All of the escapees, be they male or female, are taking an enormous risk by trying to sneak across the Chinese border. China, which maintains friendly relations with North Korea, has an iron-fist policy against North Koreans found to be in the country illegally. To be caught means, at best, a one-way ticket straight back to a North Korean prison, and possible death. Their families and loved ones also face jail or worse. The stakes are sky-high. Women who are caught while they are pregnant are often also subjected to forced abortions on their return, thanks to North Korean’s radical xenophobia and policies on racial purity.
Peters works from Seoul with partners stationed along the railroad, helping to bring these women and their children out, as well as manage foster care programs along the border and food and aid distribution inside North Korea. It is all shadow work, done with the knowledge that both the North Korean and the Chinese governments consider it utterly illegal.
“Everything we do has to be done under the radar,” he says. “We wish [the Chinese government] would [help], it’s definitely a social problem they should take ownership of, but the social safety net in China has gaping holes.”
From China, North Koreans seeking freedom in Seoul are smuggled next into Laos, escorted by a guide or activist, on foot, over the mountains to where Laos and Burma merge with China.
Once across that border, they make their way to Thailand, where despite not being officially recognized as refugees, they can expect the government to turn a blind eye and not hand them back to Kim Jong-Un. Aid groups in Thailand can then fly them on to South Korea.
“We’re basically a mom-and-pop organization, but we have key partnerships with people on the ground in China,” Peters says of Helping Hands. “We’re all volunteers. We’re like an electrician or a plumber – we’re just there to connect the pipes and wires, and raise the funds.”
There are a number of Christian missionary groups working with North Korean refugees, buoyed by financial and emotional support of their church communities.
Others are motivated by more nondenominational sense of justice. For the workers at the US-based organization Liberty in North Korea, or LiNK, North Korea represents one of the greatest humanitarian crises of our time. For their director of field operations, an American-born young woman who goes by the pseudonym Annie, it was a matter of seeing an issue and knowing she could help.
“I used to work with human trafficking survivors in the US, and I met someone who had worked along the China-North Korea border, with children and North Korean women,” she says. “The fact that someone could be stateless really angered me, and I just became really committed to working with North Koreans to bring them to freedom. Enough wasn’t being done.”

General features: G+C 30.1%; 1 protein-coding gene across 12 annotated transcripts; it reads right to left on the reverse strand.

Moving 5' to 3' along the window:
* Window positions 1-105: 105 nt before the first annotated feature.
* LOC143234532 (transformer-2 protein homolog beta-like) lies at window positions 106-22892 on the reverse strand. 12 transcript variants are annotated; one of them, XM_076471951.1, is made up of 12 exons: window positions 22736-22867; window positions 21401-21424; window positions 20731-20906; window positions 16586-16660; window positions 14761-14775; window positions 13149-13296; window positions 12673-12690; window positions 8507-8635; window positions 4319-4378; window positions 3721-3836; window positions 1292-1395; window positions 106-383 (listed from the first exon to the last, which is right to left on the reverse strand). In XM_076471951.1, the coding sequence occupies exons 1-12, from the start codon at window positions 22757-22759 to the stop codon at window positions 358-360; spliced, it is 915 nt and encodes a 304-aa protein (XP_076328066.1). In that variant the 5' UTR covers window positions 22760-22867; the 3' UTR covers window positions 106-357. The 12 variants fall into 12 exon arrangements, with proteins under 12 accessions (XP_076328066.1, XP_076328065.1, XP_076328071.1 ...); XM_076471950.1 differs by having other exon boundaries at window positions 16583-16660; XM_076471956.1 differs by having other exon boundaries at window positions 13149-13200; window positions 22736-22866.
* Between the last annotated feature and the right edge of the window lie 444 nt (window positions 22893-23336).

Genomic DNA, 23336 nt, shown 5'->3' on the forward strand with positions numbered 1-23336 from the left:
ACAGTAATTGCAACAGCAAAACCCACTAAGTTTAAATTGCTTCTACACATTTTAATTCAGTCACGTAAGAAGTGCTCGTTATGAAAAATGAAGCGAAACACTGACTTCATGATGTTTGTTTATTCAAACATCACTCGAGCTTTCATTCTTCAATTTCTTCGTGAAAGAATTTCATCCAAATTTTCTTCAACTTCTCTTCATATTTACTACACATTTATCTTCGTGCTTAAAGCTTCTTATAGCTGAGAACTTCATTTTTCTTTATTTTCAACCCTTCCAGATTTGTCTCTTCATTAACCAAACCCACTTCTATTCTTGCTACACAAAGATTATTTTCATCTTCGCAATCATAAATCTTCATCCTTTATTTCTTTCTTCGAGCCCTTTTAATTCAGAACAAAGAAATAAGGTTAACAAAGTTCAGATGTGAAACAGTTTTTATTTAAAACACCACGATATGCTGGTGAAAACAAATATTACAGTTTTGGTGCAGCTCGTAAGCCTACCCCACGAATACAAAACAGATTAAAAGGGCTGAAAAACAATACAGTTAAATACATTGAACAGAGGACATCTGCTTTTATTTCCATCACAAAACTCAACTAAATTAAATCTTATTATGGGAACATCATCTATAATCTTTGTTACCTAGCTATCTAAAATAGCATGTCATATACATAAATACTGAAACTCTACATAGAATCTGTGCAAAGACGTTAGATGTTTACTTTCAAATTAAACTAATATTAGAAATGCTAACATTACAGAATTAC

Annie now lives in Seoul, and works both from South Korea and in the field along the underground with various partners. Like Peters, she says that the vast majority of escapees – about 70 percent – are female. One in five is a child.
A great deal of LiNK’s work occurs once the refugees have safely made it to South Korea, where they face massive hurdles of social and political adjustment. Along the way, Peters says, there are so many international organizations – think United Nations High Commission for Refugees and their peer groups – that could offer help, but because of the landmine of politics that surrounds such a multi-national issue, they turn a blind eye.
“The big organizations don’t touch this population,” Peters says. “They have the resources and they have the staff and the training to deal with such a major crisis, but they’re not going to go there, and that’s a great tragedy.”
For South Koreans, there is also a noticeable lack of outrage at the situation unfolding just across the border. But Peters likens South Koreans to Israelis, who are perfectly aware that they live under an extraordinary threat, but simply cannot dwell on it on a daily basis.
“Living in Israel, you would certainly understand,” he says. “When this threat stretches on for decades, people, for their own emotional health, can’t keep it at the forefront of their minds … they look at it, like, ‘That’s our lunatic cousin Kim Jong-Un up there, he’s banging on the walls and making crazy statements, and hopefully he’ll calm down because his father always did.’”